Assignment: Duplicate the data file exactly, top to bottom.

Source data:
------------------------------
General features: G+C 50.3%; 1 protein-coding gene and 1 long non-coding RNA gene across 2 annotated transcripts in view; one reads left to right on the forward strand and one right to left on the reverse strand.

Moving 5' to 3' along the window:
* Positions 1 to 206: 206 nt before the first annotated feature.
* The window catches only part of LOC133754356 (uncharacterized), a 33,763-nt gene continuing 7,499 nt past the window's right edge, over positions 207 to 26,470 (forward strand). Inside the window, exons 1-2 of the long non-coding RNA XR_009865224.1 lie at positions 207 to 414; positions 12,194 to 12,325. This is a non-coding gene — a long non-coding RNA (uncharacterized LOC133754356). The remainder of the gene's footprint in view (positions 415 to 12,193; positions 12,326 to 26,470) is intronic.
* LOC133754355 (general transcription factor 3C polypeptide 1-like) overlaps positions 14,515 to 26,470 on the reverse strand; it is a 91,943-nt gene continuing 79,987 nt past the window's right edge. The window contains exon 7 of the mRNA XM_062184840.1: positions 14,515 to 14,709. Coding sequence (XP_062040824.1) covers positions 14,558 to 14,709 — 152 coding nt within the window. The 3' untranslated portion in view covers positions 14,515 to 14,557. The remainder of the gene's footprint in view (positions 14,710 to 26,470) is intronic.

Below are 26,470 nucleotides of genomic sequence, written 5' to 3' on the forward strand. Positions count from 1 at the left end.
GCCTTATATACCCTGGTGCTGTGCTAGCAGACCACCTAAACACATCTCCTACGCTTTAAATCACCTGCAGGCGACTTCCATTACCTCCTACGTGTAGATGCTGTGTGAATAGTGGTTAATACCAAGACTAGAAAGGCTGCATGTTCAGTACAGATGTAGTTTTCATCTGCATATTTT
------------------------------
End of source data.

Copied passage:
General features: G+C 50.3%; 1 protein-coding gene and 1 long non-coding RNA gene across 2 annotated transcripts in view; one reads left to right on the forward strand and one right to left on the reverse strand.

Moving 5' to 3' along the window:
* Positions 1 to 206: 206 nt before the first annotated feature.
* The window catches only part of LOC133754356 (uncharacterized), a 33,763-nt gene continuing 7,499 nt past the window's right edge, over positions 207 to 26,470 (forward strand). Inside the window, exons 1-2 of the long non-coding RNA XR_009865224.1 lie at positions 207 to 414; positions 12,194 to 12,325. This is a non-coding gene — a long non-coding RNA (uncharacterized LOC133754356). The remainder of the gene's footprint in view (positions 415 to 12,193; positions 12,326 to 26,470) is intronic.
* LOC133754355 (general transcription factor 3C polypeptide 1-like) overlaps positions 14,515 to 26,470 on the reverse strand; it is a 91,943-nt gene continuing 79,987 nt past the window's right edge. The window contains exon 7 of the mRNA XM_062184840.1: positions 14,515 to 14,709. Coding sequence (XP_062040824.1) covers positions 14,558 to 14,709 — 152 coding nt within the window. The 3' untranslated portion in view covers positions 14,515 to 14,557. The remainder of the gene's footprint in view (positions 14,710 to 26,470) is intronic.

Below are 26,470 nucleotides of genomic sequence, written 5' to 3' on the forward strand. Positions count from 1 at the left end.
GCCTTATATACCCTGGTGCTGTGCTAGCAGACCACCTAAACACATCTCCTACGCTTTAAATCACCTGCAGGCGACTTCCATTACCTCCTACGTGTAGATGCTGTGTGAATAGTGGTTAATACCAAGACTAGAAAGGCTGCATGTTCAGTACAGATGTAGTTTTCATCTGCATATTTT